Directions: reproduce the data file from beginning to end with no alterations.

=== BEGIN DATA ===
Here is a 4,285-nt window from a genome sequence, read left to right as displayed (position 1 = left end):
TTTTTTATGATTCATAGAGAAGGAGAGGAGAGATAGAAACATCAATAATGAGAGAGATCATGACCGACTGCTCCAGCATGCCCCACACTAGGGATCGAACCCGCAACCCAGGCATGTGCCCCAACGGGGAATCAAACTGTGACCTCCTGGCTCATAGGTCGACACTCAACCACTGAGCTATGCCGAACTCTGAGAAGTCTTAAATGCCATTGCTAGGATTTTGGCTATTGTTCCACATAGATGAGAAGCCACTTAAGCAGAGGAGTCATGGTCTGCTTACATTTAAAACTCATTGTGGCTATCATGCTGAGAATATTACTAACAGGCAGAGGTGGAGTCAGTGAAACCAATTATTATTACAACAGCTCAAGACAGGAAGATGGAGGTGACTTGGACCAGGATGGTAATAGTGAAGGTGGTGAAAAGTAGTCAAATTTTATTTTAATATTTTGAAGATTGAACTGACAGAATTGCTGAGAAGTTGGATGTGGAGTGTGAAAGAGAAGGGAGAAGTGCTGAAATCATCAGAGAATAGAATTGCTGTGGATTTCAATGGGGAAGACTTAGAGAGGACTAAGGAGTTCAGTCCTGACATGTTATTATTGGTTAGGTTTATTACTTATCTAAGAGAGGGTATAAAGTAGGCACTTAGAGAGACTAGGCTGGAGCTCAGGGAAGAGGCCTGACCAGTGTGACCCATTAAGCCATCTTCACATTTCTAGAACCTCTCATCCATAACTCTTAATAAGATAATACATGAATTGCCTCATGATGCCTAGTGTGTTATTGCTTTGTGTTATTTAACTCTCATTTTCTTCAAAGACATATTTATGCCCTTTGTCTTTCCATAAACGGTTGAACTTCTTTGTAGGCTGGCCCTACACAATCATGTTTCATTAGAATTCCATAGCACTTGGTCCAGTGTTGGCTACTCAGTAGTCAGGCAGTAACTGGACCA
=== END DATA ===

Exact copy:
Here is a 4,285-nt window from a genome sequence, read left to right as displayed (position 1 = left end):
TTTTTTATGATTCATAGAGAAGGAGAGGAGAGATAGAAACATCAATAATGAGAGAGATCATGACCGACTGCTCCAGCATGCCCCACACTAGGGATCGAACCCGCAACCCAGGCATGTGCCCCAACGGGGAATCAAACTGTGACCTCCTGGCTCATAGGTCGACACTCAACCACTGAGCTATGCCGAACTCTGAGAAGTCTTAAATGCCATTGCTAGGATTTTGGCTATTGTTCCACATAGATGAGAAGCCACTTAAGCAGAGGAGTCATGGTCTGCTTACATTTAAAACTCATTGTGGCTATCATGCTGAGAATATTACTAACAGGCAGAGGTGGAGTCAGTGAAACCAATTATTATTACAACAGCTCAAGACAGGAAGATGGAGGTGACTTGGACCAGGATGGTAATAGTGAAGGTGGTGAAAAGTAGTCAAATTTTATTTTAATATTTTGAAGATTGAACTGACAGAATTGCTGAGAAGTTGGATGTGGAGTGTGAAAGAGAAGGGAGAAGTGCTGAAATCATCAGAGAATAGAATTGCTGTGGATTTCAATGGGGAAGACTTAGAGAGGACTAAGGAGTTCAGTCCTGACATGTTATTATTGGTTAGGTTTATTACTTATCTAAGAGAGGGTATAAAGTAGGCACTTAGAGAGACTAGGCTGGAGCTCAGGGAAGAGGCCTGACCAGTGTGACCCATTAAGCCATCTTCACATTTCTAGAACCTCTCATCCATAACTCTTAATAAGATAATACATGAATTGCCTCATGATGCCTAGTGTGTTATTGCTTTGTGTTATTTAACTCTCATTTTCTTCAAAGACATATTTATGCCCTTTGTCTTTCCATAAACGGTTGAACTTCTTTGTAGGCTGGCCCTACACAATCATGTTTCATTAGAATTCCATAGCACTTGGTCCAGTGTTGGCTACTCAGTAGTCAGGCAGTAACTGGACCA